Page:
Monday, April 26, 2010

Trying Tibet

My first attempt to visit Tibet started back in August 2009. Faced with a 5 day work holiday, I couldn’t think of a better place to spend it than on the fringe of the Himalayas so I went to my internet travel agency and booked the tickets. A half hour later, I received a frantic phone call from the travel agency asking if I had the necessary travel permits - it seems that despite the fact that Tibet is an Autonomous Region, you can’t just hop on a plane and go there. Unless you’re Chinese. This surprised me a bit because I had just had a conversation with our local “expert” and he’d told me nothing about that. I told the travel agency to book the tickets and that I’d deal with the rest. And I went off to re-visit our local expert who had apparently felt that recommending hotels and doctors for altitude sickness treatment qualified as “helping me out.” On this visit he confirmed the need for a travel permit and added that you can’t have a travel permit without booking a tour.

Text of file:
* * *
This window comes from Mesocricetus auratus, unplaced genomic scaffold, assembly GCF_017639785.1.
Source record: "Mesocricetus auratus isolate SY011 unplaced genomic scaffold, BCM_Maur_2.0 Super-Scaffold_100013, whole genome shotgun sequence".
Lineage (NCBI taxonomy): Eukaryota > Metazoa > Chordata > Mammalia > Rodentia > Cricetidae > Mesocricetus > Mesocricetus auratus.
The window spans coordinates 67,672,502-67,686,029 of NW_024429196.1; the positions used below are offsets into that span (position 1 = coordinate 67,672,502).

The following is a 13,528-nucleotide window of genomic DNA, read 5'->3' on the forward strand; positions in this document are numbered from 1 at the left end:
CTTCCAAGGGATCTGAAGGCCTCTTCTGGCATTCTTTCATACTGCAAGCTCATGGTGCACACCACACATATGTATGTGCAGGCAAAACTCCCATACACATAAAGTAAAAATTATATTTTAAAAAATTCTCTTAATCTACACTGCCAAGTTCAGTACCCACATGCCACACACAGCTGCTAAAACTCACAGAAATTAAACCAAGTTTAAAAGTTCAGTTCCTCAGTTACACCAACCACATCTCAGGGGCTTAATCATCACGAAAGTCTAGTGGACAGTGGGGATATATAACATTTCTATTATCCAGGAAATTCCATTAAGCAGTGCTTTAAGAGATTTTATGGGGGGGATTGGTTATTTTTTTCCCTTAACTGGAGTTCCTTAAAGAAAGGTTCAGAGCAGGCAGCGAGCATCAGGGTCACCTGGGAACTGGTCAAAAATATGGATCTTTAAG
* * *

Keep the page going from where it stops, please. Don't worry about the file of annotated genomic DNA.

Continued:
I didn’t relish the idea of spending even a weekend with a bunch of tourists, so I went to the web and began to investigate agencies specializing in travel to Tibet. I found a host of them, and so I winnowed them down to the two or three most attractive. Shopping on the web for something like this is really hit or miss – you judge the capability of the company by the quality of their web site and hopefully some reviews written on web site such as Trip Advisor. The problem with the former is that any 15 year old in some foreign land with a computer and a credit card reader can call himself a “travel agency” and do nothing more than take your account number and buy a new motorbike. The latter, well my fellow travelers tend to be pretty dense when it comes to reviews complaining about important things like being unable log onto their Well Fargo account to check the interest on their savings account while staying at a $15 per night hostel in Urumqi. Rarely do you find anything useful. But given the nature of blindfolded travel, that’s all you have to work with so you take the next step and start some email conversations.